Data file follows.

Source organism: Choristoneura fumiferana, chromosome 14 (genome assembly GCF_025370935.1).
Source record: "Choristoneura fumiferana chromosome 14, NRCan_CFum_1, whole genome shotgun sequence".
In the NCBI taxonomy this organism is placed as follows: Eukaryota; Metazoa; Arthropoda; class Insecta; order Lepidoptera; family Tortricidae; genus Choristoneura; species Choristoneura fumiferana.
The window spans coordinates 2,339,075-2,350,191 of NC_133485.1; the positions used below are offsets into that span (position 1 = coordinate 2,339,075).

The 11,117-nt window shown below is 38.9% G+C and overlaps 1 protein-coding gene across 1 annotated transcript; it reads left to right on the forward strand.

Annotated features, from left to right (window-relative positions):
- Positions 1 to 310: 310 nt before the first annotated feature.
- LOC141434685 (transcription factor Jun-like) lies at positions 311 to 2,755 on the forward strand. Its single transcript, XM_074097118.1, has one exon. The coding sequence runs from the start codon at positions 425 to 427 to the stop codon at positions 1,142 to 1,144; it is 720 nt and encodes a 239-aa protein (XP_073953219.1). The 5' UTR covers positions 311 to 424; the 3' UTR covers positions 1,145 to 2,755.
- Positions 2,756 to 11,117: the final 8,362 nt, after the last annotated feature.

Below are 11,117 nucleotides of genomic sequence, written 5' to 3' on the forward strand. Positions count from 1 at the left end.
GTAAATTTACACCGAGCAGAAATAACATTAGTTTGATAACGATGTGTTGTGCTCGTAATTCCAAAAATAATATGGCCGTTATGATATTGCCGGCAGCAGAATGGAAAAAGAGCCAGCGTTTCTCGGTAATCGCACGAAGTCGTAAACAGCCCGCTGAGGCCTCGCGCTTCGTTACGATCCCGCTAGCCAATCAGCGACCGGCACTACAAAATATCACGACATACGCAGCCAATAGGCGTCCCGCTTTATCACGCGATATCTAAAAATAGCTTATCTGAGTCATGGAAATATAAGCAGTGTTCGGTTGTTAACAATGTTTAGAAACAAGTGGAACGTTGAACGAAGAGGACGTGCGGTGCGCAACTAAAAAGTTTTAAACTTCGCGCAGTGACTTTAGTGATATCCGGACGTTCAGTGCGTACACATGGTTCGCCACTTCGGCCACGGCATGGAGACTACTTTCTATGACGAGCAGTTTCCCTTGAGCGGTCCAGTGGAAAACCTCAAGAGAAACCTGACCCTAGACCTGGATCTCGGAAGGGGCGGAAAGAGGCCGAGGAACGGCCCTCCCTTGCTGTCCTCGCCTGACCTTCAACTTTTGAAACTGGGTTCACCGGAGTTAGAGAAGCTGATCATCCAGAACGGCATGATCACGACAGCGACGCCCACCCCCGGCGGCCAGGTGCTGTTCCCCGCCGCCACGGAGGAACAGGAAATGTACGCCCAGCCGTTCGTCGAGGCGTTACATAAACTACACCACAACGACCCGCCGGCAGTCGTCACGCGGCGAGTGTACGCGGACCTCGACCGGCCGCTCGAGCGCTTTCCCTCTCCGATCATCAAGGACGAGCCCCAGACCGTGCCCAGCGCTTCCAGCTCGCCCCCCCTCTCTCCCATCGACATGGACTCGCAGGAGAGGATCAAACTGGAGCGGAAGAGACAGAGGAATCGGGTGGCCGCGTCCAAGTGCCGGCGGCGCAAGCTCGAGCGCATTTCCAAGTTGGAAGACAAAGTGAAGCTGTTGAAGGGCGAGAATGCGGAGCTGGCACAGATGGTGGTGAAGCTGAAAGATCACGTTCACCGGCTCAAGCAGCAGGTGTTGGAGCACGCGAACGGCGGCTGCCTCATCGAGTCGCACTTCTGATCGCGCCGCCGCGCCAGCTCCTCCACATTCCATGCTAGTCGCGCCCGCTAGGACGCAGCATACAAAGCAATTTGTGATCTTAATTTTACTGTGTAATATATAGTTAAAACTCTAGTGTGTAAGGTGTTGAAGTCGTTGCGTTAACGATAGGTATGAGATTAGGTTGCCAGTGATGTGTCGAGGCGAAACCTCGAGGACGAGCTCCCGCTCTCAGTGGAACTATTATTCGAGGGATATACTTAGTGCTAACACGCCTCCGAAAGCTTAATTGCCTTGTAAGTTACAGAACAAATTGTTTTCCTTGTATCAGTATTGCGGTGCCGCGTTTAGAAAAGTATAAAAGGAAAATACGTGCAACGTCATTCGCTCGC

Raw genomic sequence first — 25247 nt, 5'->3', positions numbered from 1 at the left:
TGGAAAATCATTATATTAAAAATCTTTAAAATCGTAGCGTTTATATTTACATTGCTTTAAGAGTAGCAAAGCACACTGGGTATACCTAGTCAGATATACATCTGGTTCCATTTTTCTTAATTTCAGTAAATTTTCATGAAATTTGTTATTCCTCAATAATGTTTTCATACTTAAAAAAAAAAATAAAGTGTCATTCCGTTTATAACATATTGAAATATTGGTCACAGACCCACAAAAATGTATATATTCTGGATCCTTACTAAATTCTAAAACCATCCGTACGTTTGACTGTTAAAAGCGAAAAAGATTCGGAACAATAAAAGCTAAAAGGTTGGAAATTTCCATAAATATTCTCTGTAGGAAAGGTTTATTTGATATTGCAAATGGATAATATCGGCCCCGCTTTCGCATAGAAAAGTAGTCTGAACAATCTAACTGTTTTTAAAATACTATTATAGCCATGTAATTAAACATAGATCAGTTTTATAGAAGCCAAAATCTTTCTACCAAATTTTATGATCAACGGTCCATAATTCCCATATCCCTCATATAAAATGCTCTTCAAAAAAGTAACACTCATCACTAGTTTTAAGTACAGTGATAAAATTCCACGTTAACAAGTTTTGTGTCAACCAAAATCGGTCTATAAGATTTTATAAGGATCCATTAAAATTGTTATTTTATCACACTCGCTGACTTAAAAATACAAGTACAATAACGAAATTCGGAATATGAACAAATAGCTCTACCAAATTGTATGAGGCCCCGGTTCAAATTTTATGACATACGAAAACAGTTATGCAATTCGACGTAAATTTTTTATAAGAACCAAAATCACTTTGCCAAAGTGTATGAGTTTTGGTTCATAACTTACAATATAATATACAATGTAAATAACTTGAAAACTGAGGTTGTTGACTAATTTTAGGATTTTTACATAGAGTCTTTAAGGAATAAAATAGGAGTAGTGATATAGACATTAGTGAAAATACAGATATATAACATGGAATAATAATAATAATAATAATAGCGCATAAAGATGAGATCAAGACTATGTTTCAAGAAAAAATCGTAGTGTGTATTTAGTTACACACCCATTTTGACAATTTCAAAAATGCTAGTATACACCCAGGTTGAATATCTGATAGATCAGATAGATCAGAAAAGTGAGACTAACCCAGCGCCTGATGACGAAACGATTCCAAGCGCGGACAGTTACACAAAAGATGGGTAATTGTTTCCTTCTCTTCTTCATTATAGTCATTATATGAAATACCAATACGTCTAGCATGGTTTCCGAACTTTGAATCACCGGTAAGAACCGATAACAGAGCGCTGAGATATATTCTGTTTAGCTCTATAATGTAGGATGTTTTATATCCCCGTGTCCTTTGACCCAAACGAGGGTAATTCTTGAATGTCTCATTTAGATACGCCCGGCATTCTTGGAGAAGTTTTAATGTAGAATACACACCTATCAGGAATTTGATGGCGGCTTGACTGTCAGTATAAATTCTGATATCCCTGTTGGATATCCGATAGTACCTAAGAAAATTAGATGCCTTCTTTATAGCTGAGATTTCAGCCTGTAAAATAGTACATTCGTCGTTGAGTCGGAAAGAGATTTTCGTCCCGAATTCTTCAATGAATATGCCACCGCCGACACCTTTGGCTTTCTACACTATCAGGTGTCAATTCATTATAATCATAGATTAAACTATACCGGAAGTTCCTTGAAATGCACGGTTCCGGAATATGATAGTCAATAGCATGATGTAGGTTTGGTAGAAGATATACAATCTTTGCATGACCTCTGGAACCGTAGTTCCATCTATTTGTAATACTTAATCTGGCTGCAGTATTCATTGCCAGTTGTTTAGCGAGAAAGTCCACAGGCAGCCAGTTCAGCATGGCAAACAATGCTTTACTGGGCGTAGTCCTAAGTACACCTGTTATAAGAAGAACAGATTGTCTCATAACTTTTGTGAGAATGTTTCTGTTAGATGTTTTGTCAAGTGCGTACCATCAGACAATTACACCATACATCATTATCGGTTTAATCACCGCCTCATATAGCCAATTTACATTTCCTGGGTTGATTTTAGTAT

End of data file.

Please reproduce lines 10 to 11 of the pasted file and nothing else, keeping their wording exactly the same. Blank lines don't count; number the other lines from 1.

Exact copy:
Below are 11,117 nucleotides of genomic sequence, written 5' to 3' on the forward strand. Positions count from 1 at the left end.
GTAAATTTACACCGAGCAGAAATAACATTAGTTTGATAACGATGTGTTGTGCTCGTAATTCCAAAAATAATATGGCCGTTATGATATTGCCGGCAGCAGAATGGAAAAAGAGCCAGCGTTTCTCGGTAATCGCACGAAGTCGTAAACAGCCCGCTGAGGCCTCGCGCTTCGTTACGATCCCGCTAGCCAATCAGCGACCGGCACTACAAAATATCACGACATACGCAGCCAATAGGCGTCCCGCTTTATCACGCGATATCTAAAAATAGCTTATCTGAGTCATGGAAATATAAGCAGTGTTCGGTTGTTAACAATGTTTAGAAACAAGTGGAACGTTGAACGAAGAGGACGTGCGGTGCGCAACTAAAAAGTTTTAAACTTCGCGCAGTGACTTTAGTGATATCCGGACGTTCAGTGCGTACACATGGTTCGCCACTTCGGCCACGGCATGGAGACTACTTTCTATGACGAGCAGTTTCCCTTGAGCGGTCCAGTGGAAAACCTCAAGAGAAACCTGACCCTAGACCTGGATCTCGGAAGGGGCGGAAAGAGGCCGAGGAACGGCCCTCCCTTGCTGTCCTCGCCTGACCTTCAACTTTTGAAACTGGGTTCACCGGAGTTAGAGAAGCTGATCATCCAGAACGGCATGATCACGACAGCGACGCCCACCCCCGGCGGCCAGGTGCTGTTCCCCGCCGCCACGGAGGAACAGGAAATGTACGCCCAGCCGTTCGTCGAGGCGTTACATAAACTACACCACAACGACCCGCCGGCAGTCGTCACGCGGCGAGTGTACGCGGACCTCGACCGGCCGCTCGAGCGCTTTCCCTCTCCGATCATCAAGGACGAGCCCCAGACCGTGCCCAGCGCTTCCAGCTCGCCCCCCCTCTCTCCCATCGACATGGACTCGCAGGAGAGGATCAAACTGGAGCGGAAGAGACAGAGGAATCGGGTGGCCGCGTCCAAGTGCCGGCGGCGCAAGCTCGAGCGCATTTCCAAGTTGGAAGACAAAGTGAAGCTGTTGAAGGGCGAGAATGCGGAGCTGGCACAGATGGTGGTGAAGCTGAAAGATCACGTTCACCGGCTCAAGCAGCAGGTGTTGGAGCACGCGAACGGCGGCTGCCTCATCGAGTCGCACTTCTGATCGCGCCGCCGCGCCAGCTCCTCCACATTCCATGCTAGTCGCGCCCGCTAGGACGCAGCATACAAAGCAATTTGTGATCTTAATTTTACTGTGTAATATATAGTTAAAACTCTAGTGTGTAAGGTGTTGAAGTCGTTGCGTTAACGATAGGTATGAGATTAGGTTGCCAGTGATGTGTCGAGGCGAAACCTCGAGGACGAGCTCCCGCTCTCAGTGGAACTATTATTCGAGGGATATACTTAGTGCTAACACGCCTCCGAAAGCTTAATTGCCTTGTAAGTTACAGAACAAATTGTTTTCCTTGTATCAGTATTGCGGTGCCGCGTTTAGAAAAGTATAAAAGGAAAATACGTGCAACGTCATTCGCTCGC